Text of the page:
Carlow Brewing Company - O’Hara’s Irish Stout
Int’l Bittering Units (IBUs):36
Serving Temperature:48-55° F
Suggested Glassware:Tulip or Pint Glass
Made with five different locally sourced Irish malts, O’Hara’s Irish Stout has been impressing lovers of this style and has been pulling in competition medals for decades, including Double Gold and the Championship Trophy at the 2000 International Brewing Industry Awards. Pouring an extremely dark hue with garnet highlights and a persistent cap of light brown foam which laces the glass as we drink, this stout looks great as it presents its engaging aroma. Look for notes of toasted bread, coffee, and hay, capped by overtones of herbal, woody, earthy, and tea-like Fuggle hops. Roasted coffee notes come through prominently on the palate, bolstered by deeply toasted bread, hints of caramel and toffee, and flashes of red and dried dark fruits. Woody and earthy notes offer additional layers of intrigue as this glides smoothly across the palate to finish nicely dry, as expected in this style of stout. For pairing options, oysters and other shellfish make surprisingly good companions, as does smoked salmon. Grilled and roasted meats are an obvious choice, as well. Prosciutto and other charcuterie meats with an array of aged cheeses are a great call, too. Sláinte!
So what do you think of when you hear the words “Irish beer?” St. Patrick’s Day, and inevitably, Guinness come to mind. Maybe Harp Lager too. Not exactly beers of the craft brewing movement, being owned by a massive conglomerate. We’re not knocking the beers—Guinness practically defines what Irish Dry Stout is. For many of us, it was the first good beer we’d ever tried, informing us that there are options other than bland fizzy lager. And Harp ain’t a bad brew either. But these are the big boys of the country.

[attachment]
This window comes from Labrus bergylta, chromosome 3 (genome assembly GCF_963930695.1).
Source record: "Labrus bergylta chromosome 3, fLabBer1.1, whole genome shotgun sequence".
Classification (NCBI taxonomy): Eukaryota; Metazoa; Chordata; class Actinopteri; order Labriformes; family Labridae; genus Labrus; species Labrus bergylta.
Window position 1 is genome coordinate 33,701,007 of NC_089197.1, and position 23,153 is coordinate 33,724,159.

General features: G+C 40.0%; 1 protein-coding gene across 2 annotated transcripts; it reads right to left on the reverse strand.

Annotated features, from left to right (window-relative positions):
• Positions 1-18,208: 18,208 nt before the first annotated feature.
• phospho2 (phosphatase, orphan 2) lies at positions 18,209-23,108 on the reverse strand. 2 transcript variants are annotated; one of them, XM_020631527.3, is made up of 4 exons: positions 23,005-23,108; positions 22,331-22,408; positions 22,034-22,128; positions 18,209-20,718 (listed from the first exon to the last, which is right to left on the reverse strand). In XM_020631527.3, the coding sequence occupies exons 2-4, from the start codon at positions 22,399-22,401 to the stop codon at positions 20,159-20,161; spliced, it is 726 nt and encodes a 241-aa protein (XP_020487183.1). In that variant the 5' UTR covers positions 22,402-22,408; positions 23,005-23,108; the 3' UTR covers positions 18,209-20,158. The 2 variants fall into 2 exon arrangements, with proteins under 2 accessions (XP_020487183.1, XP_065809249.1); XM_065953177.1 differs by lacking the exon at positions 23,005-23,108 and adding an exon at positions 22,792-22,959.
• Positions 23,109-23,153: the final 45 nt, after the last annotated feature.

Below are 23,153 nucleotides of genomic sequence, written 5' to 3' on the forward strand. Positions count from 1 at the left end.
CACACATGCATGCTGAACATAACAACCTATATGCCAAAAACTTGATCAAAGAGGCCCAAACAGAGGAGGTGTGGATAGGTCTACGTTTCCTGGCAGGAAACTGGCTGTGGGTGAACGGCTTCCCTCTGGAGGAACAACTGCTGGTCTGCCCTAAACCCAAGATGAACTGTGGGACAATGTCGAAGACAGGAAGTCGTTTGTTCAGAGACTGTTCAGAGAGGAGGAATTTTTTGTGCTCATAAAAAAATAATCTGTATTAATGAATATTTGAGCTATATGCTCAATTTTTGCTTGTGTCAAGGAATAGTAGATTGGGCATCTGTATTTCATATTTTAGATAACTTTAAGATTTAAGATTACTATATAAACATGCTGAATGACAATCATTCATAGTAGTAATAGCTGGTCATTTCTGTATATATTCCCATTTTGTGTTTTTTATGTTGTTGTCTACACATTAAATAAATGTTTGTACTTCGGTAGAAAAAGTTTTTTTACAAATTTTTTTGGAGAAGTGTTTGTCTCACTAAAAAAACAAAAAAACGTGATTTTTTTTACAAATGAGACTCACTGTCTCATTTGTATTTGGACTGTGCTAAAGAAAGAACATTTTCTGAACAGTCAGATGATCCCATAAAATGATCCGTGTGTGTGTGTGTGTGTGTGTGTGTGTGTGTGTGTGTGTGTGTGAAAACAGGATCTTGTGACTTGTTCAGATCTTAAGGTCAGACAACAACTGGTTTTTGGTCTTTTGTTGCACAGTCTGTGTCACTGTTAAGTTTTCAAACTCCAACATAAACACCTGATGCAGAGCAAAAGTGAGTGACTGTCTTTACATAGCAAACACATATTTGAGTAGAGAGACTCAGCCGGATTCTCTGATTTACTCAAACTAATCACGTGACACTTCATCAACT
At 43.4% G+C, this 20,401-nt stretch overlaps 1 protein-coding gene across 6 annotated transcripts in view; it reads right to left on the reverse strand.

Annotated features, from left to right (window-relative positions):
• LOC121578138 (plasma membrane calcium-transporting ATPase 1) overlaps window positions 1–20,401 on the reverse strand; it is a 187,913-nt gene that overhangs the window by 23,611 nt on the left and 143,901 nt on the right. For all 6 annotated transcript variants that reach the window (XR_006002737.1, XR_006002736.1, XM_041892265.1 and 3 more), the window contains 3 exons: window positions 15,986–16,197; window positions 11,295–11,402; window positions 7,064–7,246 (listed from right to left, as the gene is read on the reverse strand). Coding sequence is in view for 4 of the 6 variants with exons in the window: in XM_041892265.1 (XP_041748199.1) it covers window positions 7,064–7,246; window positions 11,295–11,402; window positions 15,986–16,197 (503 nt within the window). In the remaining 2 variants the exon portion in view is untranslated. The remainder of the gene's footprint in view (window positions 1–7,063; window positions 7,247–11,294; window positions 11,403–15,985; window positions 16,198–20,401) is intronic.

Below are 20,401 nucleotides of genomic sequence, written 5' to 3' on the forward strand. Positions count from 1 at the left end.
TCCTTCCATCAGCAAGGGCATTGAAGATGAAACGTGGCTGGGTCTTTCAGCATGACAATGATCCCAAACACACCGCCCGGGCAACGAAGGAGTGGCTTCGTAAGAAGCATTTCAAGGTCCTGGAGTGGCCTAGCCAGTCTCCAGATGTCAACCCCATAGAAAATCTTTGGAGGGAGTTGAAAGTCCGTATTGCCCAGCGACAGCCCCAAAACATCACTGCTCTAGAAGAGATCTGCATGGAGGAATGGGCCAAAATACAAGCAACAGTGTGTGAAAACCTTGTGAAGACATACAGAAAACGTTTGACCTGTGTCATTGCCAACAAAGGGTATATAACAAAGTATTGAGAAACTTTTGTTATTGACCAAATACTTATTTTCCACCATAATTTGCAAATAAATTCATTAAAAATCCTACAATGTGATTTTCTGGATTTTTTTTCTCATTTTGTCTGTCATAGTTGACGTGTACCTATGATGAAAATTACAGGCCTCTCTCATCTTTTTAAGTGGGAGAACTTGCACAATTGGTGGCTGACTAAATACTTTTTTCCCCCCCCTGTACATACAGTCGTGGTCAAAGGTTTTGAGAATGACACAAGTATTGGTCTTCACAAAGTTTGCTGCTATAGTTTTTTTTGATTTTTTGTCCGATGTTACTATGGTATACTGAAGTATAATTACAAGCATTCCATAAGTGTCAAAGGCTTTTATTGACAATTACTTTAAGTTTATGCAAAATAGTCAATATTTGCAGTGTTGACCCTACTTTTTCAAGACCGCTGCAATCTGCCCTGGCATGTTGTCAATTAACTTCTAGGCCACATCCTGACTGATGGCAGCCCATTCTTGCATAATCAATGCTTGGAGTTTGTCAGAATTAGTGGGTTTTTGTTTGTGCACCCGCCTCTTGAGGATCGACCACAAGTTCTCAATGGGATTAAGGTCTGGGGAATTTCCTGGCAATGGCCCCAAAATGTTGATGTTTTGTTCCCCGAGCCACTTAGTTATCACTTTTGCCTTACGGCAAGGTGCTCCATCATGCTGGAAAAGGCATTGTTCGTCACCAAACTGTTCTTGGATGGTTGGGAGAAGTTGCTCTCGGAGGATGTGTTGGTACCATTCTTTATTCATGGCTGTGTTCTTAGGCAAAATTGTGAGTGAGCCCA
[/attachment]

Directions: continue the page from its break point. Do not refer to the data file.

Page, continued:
Lucky for the citizenry of Ireland, the Irish mega breweries pump out much better beers than the big boys that we have domestically. But what’s the craft brew scene like in Ireland? Relatively young—some would say just getting started as it claws its way out from the shadows of the ubiquitous megabrands. At the forefront of Ireland’s craft brewing movement is the Carlow Brewing Company. Independent and family owned, it was founded in Carlow by the O’Hara family in 1996, building on a keen interest in the craft of brewing and a desire to revive a tradition once common in every town and village in Ireland, but lost since the end of the 1800s.
Carlow Brewing Company, home of the O’Hara’s brand of craft beers, is situated in the historical hop and malt growing region of Ireland, the “Barrow Valley,” evidenced by the many malt houses dotted throughout the county landscape. The brewery was originally housed in the “Goods Store,” a 19th century stone building which once served as the local provisions sale point for the town’s traders. Brewery founder, Seamus O’Hara, aimed to revive not only the small brewery culture but also the qualities found in Irish beers from that era and beyond. As Seamus puts it, “at Carlow Brewing Company we have gone back to basics and brew our beers as they used to be brewed—with natural ingredients and no artificial additives. We believe this leads to a superior quality product, with robust body, taste, flavor and aroma. Compare these characteristics with any of the mainstream brands and you will taste the difference.”
Despite an expansion in 2005, the brewery reached the limits of their original facility and moved operations to a new purpose-built brewhouse in nearby Bagenalstown in 2009. In 2013, they opened their own craft beer pub called Brewery Corner a few miles to the west in the city of Kilkenny. They currently brew about a dozen core beers plus an array of additional seasonal and draft-only beers, along with a variety of collaborations and limited editions. For more info, visit www.carlowbrewing.com.
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